Biosafety refers to the controls and standards that protect against the accidental release of pathogens.
engineering controls (infrastructure, “containment”)
operational controls (personal protective equipment, procedures)
management controls (planning, training, incident reporting)
biosafety level 2 (BSL-2): lockable door, screened windows, uncarpeted floor, sink, eyewash, decontamination/sterilization device, gown, gloves
biosafety level 3 (BSL-3): BSL-2 plus negative air pressure, tandem self-closing doors, sealed windows, biosafety cabinet, rear-closing gown
biosafety level 4 (BSL-4): BSL-3 plus pass-through decontamination/sterilization device, exit shower, donning/doffing room and shower, positive-pressure suit, independent air supply
There are no US regulations with force of law–only guidelines–for biosafety controls and biosafety standards for research with pathogens other than smallpox virus.
All US decisions on biosafety controls and biosafety standards for research on pathogen other than smallpox virus are left to the discretion of researchers and researchers’ institutions. Biosafety guidelines apply only to federally funded research and only to unclassified research.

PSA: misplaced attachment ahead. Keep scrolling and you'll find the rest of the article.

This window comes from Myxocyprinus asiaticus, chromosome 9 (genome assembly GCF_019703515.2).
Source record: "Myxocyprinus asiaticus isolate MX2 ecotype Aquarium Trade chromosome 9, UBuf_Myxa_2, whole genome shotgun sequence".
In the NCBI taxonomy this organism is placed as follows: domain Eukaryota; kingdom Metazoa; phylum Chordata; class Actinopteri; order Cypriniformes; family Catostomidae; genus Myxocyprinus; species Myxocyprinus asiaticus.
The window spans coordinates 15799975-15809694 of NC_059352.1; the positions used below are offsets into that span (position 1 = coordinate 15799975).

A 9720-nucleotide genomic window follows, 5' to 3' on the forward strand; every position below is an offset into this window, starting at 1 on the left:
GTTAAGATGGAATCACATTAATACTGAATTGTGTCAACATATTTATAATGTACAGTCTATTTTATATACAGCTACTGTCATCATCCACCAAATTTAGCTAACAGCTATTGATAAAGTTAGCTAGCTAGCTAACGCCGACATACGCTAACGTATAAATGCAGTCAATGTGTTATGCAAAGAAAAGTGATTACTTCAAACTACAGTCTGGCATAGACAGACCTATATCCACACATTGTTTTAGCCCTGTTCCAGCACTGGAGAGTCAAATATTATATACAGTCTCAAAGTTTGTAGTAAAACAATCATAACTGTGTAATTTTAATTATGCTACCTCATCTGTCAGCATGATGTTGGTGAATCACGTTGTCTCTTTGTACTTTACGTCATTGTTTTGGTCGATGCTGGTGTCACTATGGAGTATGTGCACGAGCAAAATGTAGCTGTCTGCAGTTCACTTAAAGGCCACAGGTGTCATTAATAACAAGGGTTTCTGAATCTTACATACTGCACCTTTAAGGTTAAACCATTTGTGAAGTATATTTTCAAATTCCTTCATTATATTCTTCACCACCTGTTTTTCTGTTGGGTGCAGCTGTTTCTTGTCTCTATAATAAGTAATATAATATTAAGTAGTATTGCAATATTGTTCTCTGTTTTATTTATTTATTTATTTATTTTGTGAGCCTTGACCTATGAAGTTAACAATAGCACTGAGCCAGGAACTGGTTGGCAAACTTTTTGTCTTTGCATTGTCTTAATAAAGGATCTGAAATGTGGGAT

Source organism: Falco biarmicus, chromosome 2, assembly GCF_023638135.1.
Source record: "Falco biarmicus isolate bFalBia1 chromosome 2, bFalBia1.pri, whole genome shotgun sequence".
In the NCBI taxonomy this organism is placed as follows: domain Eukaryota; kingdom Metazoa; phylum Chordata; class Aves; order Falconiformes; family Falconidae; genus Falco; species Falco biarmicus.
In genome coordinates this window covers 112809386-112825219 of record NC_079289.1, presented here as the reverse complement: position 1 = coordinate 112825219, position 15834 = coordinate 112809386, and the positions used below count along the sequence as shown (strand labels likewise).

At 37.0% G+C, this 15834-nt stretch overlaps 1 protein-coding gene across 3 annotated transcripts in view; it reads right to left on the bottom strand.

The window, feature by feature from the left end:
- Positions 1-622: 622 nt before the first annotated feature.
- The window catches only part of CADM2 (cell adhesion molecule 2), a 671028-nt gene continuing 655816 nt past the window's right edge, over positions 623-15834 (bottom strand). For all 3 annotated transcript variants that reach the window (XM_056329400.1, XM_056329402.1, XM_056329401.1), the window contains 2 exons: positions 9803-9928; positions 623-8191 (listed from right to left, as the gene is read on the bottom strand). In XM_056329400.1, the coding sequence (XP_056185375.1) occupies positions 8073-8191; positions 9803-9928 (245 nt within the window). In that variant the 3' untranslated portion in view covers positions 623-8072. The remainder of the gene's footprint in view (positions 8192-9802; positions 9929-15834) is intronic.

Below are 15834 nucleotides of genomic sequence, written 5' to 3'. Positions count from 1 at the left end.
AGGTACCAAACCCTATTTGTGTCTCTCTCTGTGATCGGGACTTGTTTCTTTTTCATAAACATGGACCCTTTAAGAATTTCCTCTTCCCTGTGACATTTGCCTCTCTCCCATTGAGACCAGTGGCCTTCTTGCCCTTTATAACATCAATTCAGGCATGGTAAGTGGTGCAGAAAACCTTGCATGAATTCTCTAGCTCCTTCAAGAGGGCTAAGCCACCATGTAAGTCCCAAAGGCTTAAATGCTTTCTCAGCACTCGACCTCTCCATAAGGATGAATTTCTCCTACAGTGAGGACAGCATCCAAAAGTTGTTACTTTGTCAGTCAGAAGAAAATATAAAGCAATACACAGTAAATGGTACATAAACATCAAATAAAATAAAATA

Biosafety guidelines are administered by agencies that perform research and fund research (NIH and CDC; inherent conflicts of interest).
Oversight of biosafety is performed by federal agencies that perform research and fund research, which presents inherent conflicts of interest.
There are no regulations with force of law on biosafety controls and biosafety standards for pathogens other than smallpox virus.
Oversight of biosafety should be assigned to an independent national agency–an agency that does not perform research and does not fund research. (The Nuclear Regulatory Commission provides a model.)
Regulations with force of law should be enacted for biosafety with all pathogens. These regulations should be universal, independent of funding source, independent of classification status, specific, monitored, and enforced.
Enhanced mandatory engineering controls, operational controls, and administrative controls should be implemented.
Assignments of pathogens to biosafety levels should be tightened (e.g., re-assignment of SARS-related and MERS-related coronaviruses from BSL-2 to BSL-3).
If possible, oversight of biosafety should be harmonized internationally, and oversight of biosafety for the highest-risk subset of research with dangerous pathogens should be assigned to an international agency. (The WHO Advisory Committee on Variola Virus Research, which currently oversees research on smallpox virus, provides a potential model.)